The Cloister Life of the Emperor Charles the Fifth

Front Cover
J. W. Parker, 1852 - 271 pages
0 Reviews
Reviews aren't verified, but Google checks for and removes fake content when it's identified

What people are saying - Write a review

We haven't found any reviews in the usual places.

Other editions - View all

Common terms and phrases

Popular passages

Page xiii - His domestics marched thither in funeral pro' cession, -with black tapers in their hands. He himself followed ' in his shroud. He was laid in his coffin, with much solemnity. ' The service for the dead was chanted, and Charles joined ' in the prayers which were offered up for the rest of his soul, ' mingling his tears with those which his attendants shed, as if 'they had been celebrating a real funeral.
Page 35 - I ever saw — he had his head in the glass five times as long as any of us, and never drank less than a good quart at once of Rhenish wine...
Page 241 - Vi el artificio espetera; pues en tantos cazos pudo mecer el agua Juanelo, como si fuera en columpios. Flamenco dicen que fue y sorbedor de lo puro: muy mal con el agua estaba, que en tal trabajo la puso.
Page 193 - Again the afternoon sun was shining over the great walnut-tree, full into the gallery. From this pleasant spot, filled with the fragrance of the garden and the murmur of the fountain, and bright with glimpses of the golden Vera, they carried him to the gloomy chamber of his sleepless nights, and laid him on the bed from which he was to rise no more.
Page 258 - His garden below, with its tank and broken fountain, was overgrown with tangled thickets of fig, mulberry, and almond, with a few patches of potherbs, and here and there an orange-tree or a cypress, to mark where once the terrace smiled with its blooming parterres. Without the gate, the great walnut-tree, sole relic of the past with which time had not dealt rudely, spread forth its broad and vigorous boughs to shroud and dignify the desolation ; yet in the lovely face of nature, changeless in its...
Page 36 - Xaraudilla; but they were dear. The bread was indifferent, and nothing was good and abundant but chestnuts, the staple food of the people. But in a very few days the castle larder wanted for nothing. One day the count of Oropesa sent an offering of game ; another day a pair of fat calves arrived from the archbishop of Zaragoza ; the archbishop of Toledo and the duchess of Frias were...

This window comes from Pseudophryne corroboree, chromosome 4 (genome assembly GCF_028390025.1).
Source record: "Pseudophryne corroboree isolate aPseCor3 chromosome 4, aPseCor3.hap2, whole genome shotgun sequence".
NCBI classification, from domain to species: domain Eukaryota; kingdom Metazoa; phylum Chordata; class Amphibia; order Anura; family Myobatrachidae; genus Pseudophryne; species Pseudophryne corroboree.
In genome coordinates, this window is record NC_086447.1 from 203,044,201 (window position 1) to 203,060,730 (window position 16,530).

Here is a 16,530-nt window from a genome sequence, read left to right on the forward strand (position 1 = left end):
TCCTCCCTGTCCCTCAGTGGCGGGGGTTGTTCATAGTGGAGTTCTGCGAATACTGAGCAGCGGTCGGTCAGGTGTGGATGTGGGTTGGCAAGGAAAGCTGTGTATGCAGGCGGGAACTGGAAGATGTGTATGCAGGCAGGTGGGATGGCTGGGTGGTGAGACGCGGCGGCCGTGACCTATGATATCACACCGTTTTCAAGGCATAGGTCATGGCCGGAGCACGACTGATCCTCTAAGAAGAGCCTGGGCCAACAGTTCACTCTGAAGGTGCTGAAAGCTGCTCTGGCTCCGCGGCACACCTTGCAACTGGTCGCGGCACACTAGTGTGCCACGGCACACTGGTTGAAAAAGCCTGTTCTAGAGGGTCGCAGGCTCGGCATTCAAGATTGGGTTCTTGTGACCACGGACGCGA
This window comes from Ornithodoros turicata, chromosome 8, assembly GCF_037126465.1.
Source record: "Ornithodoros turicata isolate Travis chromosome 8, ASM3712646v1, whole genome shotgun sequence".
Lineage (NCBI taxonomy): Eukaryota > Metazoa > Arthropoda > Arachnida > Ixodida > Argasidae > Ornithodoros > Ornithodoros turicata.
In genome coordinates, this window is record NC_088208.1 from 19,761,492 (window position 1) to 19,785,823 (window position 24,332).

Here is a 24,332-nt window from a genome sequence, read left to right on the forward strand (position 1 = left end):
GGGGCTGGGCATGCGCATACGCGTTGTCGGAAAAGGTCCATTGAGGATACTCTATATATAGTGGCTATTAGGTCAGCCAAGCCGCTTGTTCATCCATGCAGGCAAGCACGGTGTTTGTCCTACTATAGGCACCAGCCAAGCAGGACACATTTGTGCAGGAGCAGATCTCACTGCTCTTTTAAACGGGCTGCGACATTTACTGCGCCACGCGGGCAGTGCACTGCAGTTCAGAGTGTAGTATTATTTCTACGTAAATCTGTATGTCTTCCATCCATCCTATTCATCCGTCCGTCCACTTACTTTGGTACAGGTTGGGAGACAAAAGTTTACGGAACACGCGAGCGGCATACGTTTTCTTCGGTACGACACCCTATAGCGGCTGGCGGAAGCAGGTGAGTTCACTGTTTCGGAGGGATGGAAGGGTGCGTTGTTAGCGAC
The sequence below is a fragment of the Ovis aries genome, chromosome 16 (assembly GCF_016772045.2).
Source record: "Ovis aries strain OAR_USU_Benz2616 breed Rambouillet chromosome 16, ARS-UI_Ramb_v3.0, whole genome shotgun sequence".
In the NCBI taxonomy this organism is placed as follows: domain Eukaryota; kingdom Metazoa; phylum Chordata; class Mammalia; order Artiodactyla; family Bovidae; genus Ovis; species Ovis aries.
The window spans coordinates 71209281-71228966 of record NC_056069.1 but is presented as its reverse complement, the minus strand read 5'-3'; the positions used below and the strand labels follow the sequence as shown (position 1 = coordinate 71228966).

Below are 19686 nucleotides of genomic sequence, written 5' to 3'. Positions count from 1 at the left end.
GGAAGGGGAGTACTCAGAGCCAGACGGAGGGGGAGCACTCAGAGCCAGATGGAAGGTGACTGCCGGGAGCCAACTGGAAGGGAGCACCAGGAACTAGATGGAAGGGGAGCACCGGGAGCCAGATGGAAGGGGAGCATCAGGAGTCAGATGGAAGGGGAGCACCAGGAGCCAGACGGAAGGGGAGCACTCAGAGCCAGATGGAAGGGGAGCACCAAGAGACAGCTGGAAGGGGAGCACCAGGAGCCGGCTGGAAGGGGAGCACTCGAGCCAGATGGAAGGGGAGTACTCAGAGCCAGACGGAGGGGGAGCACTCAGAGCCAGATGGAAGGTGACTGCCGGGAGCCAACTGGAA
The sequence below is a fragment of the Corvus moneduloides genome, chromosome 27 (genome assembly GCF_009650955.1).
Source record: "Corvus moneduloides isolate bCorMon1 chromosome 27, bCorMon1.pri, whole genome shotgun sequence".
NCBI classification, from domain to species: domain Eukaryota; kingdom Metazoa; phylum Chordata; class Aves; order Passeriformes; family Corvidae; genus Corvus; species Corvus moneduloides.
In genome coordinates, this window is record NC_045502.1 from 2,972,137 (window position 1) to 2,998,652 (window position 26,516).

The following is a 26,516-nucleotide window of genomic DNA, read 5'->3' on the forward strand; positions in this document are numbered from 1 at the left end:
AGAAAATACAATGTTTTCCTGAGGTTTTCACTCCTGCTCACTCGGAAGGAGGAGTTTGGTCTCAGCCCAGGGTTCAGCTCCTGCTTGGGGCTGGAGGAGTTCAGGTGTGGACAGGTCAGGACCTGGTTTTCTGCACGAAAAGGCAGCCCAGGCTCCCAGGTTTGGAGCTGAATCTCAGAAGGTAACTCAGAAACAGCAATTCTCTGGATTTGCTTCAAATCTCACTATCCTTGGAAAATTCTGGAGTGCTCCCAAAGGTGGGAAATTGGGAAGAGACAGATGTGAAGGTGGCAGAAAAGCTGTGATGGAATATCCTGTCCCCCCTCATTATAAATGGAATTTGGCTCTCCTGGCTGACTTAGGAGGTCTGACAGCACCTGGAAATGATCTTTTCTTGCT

Page xii - He resolved to celebrate his own obsequies before his death. He ordered his tomb to be erected in the chapel of the monastery. His domestics marched thither in funeral procession, with black tapers in their hands. He himself followed in his shroud. He was laid in his coffin, with much solemnity.
Page xiii - The ceremony closed with sprinkling holy water on the coffin in the usual form, and, all the assistants retiring, the doors of the chapel were shut. Then Charles rose out of the coffin, and withdrew to his apartment, full of those awful sentiments which such a singular solemnity was calculated to inspire. But either the fatiguing length of the ceremony, or the impression which the image of death left on his mind, affected him so much that next day he was seized with a fever. His feeble frame could...
Page 20 - Charles saw for the first and last time the ill-fated child who bore his name, and had the prospect one day of wearing some of his crowns. Although only ten years old, Don Carlos had already shown symptoms of the mental malady which darkened the long life of queen Juana, his great-grandmother by the side both of his father, Philip of Spain, and of his mother, Mary of Portugal. Of a sullen and passionate temper, he lived in a state of perpetual rebellion against his aunt, and displayed in the nursery...

Bibliographic information